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With: Greg Kinnear, Emily Mortimer, Bradley Whitford, Jay Duplass, Megan Charpentier, Sarah Dugdale, April Cameron, Luke Wilson, Taylor Schilling, Robert Forster, Kurt Fuller, Nicole Oliver, Rukiya Bernard
Written by: Stephen Mazur
Directed by: Greg Kinnear
MPAA Rating: R for some language and a violent/disturbing image
Running Time: 106
Date: 07/12/2019
IMDB

Phil (2019)

2 Stars (out of 4)

'Phil' Is Nil

By Jeffrey M. Anderson

This comedy-drama, Greg Kinnear's directing debut, has its touching, thoughtful moments, but mostly it relies on a creaky, insulting old sitcom-like "lie" plot that douses nearly every potential laugh.

In Phil, divorced dentist Phil McGuire (Greg Kinnear) drifts aimlessly through his days until he meets a new patient, Michael Fisk (Bradley Whitford). Michael seems to have the perfect life and an upbeat, can-do attitude. He reminds Phil of Socrates's dictum "the unexamined life is not worth living" and encourages him to get out there and follow his dreams.

Intrigued, Phil begins following Michael and his wife Alicia (Emily Mortimer), but is shocked when he discovers that Michael has committed suicide. Unable to figure out why such a happy man would end his life, Phil finds himself posing as "Spiros," an old Greek friend of Michael's, and volunteering to fix the family's bathroom so that he can search for clues. But can Phil keep up the ruse long enough to find the answer he seeks?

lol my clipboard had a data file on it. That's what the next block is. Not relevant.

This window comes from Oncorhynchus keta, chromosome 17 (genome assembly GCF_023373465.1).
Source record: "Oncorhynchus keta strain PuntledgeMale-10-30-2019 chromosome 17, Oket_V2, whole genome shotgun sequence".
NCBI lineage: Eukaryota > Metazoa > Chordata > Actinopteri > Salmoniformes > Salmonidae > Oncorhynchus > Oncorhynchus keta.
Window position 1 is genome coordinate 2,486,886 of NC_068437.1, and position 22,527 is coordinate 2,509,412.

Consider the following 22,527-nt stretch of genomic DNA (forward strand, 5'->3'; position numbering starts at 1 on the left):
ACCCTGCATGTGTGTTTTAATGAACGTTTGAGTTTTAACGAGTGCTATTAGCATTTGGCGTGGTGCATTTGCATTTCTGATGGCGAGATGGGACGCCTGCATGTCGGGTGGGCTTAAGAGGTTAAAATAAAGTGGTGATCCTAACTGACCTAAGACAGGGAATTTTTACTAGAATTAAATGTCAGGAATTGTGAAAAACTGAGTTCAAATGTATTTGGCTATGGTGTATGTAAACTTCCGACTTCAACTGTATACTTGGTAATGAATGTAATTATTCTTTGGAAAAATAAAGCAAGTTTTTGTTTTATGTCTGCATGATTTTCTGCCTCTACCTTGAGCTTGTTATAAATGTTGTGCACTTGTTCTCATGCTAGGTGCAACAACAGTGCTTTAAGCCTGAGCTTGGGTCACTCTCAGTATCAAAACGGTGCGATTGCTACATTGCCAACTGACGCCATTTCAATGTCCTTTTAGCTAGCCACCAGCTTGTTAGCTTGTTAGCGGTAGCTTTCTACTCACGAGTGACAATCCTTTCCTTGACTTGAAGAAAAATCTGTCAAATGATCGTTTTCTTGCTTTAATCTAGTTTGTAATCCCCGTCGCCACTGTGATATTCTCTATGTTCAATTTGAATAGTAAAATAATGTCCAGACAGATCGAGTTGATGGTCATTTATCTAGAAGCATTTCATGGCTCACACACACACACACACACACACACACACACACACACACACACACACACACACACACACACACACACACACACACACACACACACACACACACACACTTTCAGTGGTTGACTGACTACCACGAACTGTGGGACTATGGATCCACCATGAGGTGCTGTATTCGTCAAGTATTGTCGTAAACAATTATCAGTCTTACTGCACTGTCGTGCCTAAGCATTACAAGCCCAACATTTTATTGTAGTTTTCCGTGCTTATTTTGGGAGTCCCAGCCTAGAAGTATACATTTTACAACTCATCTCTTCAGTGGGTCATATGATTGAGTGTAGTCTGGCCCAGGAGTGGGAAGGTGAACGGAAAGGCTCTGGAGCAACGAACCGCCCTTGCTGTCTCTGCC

For Phil, screenwriter Stephen Mazur — whose credits include things like Benchwarmers 2: Breaking Balls — cooks up one routine after another in which "Spiros" lies about something and then must later talk or dance his way out of it. Some of these moments, such as Alicia presenting "Spiros" with packages of Greek cigarettes, could have been avoided with a simple "I don't smoke anymore," but the instead character gulps, lamely smokes, and coughs his head off. And it's supposed to be funny.

As director, Kinnear is better at serious moments, such Phil trying to connect with his increasingly-distant teen daughter. But unfortunately, the quieter moments between his character and Mortimer's are tainted by the lies; the moments are all fake. All in all, even though Kinnear's direction is geared more toward actors than visuals, the rest of the cast never gets much of a chance to come alive.

Jay Duplass has perhaps the best opportunity to shine, but he's still stuck as the typical "best friend/brother" character, who does nothing but worry about the main character. Phil gets bonus points for avoiding a neatly-packaged ending, and allowing for a little life mystery, but on the whole it doesn't quite work.

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